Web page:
3/24/2007

When I am King: A Fare Trade

When I am King...

New vocational institutions will enhance our childrens' career potential.

As an adult, you focus on your career, aiming high, pursuing ambitions, and striving for goals, rewards, and achievements.

As a parent, you realize that you've already peaked. Long ago. So you start focusing on your children, hoping that they can play where you merely spectated. Of course this is purely for their benefit, although there is always the nice dream of your children buying you an island someday. Or a house. Or a nice car. Or at least dinner.

Because we see our children as alternate versions of ourselves, though lacking our height advantages for several years, we envision their careers in the same paths as our own. In my case, I make sure that they try hard in school, enjoy playing video games, and fail utterly in sports. We also picture future academic and career paths not too dissimilar from ours, although stunningly more successful.

But I had a revelation recently that has made me chuck the whole thing (the ideas, not the children). I've obviously been in the wrong career path this whole time, and should make sure that my children do not make the same mistake.

I was in Las Vegas last week, and had to take a cab back to the airport. I finally made my way out of the hotel (an epic journey in and of itself; I'm sure they moved the front door to the place while I was inside) and found the taxi cab line. I waited in this line for about ten minutes, watching the cab man the whole time.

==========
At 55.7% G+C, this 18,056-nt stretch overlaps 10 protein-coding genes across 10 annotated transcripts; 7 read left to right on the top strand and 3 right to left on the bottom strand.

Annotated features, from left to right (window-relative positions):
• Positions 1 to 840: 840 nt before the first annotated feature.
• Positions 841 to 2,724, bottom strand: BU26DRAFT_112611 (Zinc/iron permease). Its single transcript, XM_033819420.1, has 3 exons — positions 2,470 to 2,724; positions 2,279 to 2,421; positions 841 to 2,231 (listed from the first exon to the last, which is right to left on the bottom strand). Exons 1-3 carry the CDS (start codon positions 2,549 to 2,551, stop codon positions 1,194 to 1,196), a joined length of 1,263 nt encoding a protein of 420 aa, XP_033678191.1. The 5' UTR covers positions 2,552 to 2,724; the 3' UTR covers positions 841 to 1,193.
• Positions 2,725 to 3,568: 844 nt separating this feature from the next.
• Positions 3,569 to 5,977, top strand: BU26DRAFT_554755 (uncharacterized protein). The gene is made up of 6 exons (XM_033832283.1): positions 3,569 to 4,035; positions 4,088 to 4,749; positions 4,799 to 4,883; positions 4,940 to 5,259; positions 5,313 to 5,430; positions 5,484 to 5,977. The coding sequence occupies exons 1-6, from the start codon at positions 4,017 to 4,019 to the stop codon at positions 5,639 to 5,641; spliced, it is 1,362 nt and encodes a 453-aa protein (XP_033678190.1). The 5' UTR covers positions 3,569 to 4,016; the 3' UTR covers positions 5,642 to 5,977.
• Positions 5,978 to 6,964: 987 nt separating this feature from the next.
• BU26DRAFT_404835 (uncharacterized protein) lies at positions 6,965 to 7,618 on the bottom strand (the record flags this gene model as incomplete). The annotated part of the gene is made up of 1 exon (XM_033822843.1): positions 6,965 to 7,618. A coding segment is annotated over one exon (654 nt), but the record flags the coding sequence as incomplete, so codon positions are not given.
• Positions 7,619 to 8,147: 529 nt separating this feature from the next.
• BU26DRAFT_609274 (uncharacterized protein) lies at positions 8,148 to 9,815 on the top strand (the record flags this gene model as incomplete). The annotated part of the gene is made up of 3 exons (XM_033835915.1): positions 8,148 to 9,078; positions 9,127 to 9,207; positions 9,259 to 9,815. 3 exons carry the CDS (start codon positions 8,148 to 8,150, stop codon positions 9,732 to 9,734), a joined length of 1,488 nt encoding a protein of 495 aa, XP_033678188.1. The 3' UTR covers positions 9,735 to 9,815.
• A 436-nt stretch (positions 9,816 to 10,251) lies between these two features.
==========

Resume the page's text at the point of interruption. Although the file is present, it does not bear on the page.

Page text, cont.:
That guy has nailed it. This is the career path we all should have chosen. Here, from what I could tell, is his job:

Cab Man [to passenger]: Where ya goin'?
Passenger: Airport
Cab Man [to driver]: Airport
[Cab Man opens door]
[Passenger hands Cab Man a dollar]
Cab Man [to Passenger]
: Thank you
[Cab Man closes door]
[Cab Man wraps dollar bill around huge money bundle in his hand]

This guy was able to move cabs at a rate of about 20 to 30 seconds each, which means he was raking in about $120-$180 and hour, just in tips. Cash.

You can say what you want about job satisfaction, but I imagine the cab man finds that kind of money pretty satisfying.

In my kingdom, I will establish new trade schools that focus on this solid career path. There will be rigorous classes on opening and closing car doors ("Opening Doors to Opportunities"). There will also be courses on speaking politely yet knowledgeably to drivers and passengers ("Chat 101"). Finally, there will be seminars on accepting tips graciously ("The Tipping Point"), with focused labs on holding largs wads of money safely ("Cash Stashing").

Parents can choose this alternate education track for their kids as soon as the children reach an appropriate age, like 8. The training will be an intensive course lasting three weeks, after which students will be placed with hotels and taxi stands throughout the nation. I figure that by the time the children would have been in high school, we can all retire.
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